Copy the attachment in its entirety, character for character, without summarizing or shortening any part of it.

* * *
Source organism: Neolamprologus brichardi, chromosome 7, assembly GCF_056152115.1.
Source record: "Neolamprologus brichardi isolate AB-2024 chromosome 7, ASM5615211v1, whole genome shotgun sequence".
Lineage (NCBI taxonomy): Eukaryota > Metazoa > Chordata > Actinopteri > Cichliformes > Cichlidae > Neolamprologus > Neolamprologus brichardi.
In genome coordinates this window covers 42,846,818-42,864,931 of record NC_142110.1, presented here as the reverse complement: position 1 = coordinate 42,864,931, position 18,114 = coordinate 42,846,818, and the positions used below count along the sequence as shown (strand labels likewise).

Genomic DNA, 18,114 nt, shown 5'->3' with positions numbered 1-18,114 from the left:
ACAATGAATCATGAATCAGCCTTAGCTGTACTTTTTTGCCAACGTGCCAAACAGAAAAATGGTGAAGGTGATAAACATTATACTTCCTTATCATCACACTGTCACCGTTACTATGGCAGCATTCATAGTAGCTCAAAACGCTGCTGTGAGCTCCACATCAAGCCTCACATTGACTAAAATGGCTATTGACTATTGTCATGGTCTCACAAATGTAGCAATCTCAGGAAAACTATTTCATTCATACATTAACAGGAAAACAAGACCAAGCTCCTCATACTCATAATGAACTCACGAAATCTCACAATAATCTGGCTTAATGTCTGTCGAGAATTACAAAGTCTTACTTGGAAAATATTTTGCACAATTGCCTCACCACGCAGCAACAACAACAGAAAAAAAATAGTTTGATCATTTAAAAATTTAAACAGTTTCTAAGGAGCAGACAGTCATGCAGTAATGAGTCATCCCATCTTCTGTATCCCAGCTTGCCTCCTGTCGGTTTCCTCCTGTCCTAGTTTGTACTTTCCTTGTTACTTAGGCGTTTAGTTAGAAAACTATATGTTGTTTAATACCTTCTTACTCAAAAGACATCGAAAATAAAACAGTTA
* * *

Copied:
Source organism: Neolamprologus brichardi, chromosome 7, assembly GCF_056152115.1.
Source record: "Neolamprologus brichardi isolate AB-2024 chromosome 7, ASM5615211v1, whole genome shotgun sequence".
Lineage (NCBI taxonomy): Eukaryota > Metazoa > Chordata > Actinopteri > Cichliformes > Cichlidae > Neolamprologus > Neolamprologus brichardi.
In genome coordinates this window covers 42,846,818-42,864,931 of record NC_142110.1, presented here as the reverse complement: position 1 = coordinate 42,864,931, position 18,114 = coordinate 42,846,818, and the positions used below count along the sequence as shown (strand labels likewise).

Genomic DNA, 18,114 nt, shown 5'->3' with positions numbered 1-18,114 from the left:
ACAATGAATCATGAATCAGCCTTAGCTGTACTTTTTTGCCAACGTGCCAAACAGAAAAATGGTGAAGGTGATAAACATTATACTTCCTTATCATCACACTGTCACCGTTACTATGGCAGCATTCATAGTAGCTCAAAACGCTGCTGTGAGCTCCACATCAAGCCTCACATTGACTAAAATGGCTATTGACTATTGTCATGGTCTCACAAATGTAGCAATCTCAGGAAAACTATTTCATTCATACATTAACAGGAAAACAAGACCAAGCTCCTCATACTCATAATGAACTCACGAAATCTCACAATAATCTGGCTTAATGTCTGTCGAGAATTACAAAGTCTTACTTGGAAAATATTTTGCACAATTGCCTCACCACGCAGCAACAACAACAGAAAAAAAATAGTTTGATCATTTAAAAATTTAAACAGTTTCTAAGGAGCAGACAGTCATGCAGTAATGAGTCATCCCATCTTCTGTATCCCAGCTTGCCTCCTGTCGGTTTCCTCCTGTCCTAGTTTGTACTTTCCTTGTTACTTAGGCGTTTAGTTAGAAAACTATATGTTGTTTAATACCTTCTTACTCAAAAGACATCGAAAATAAAACAGTTA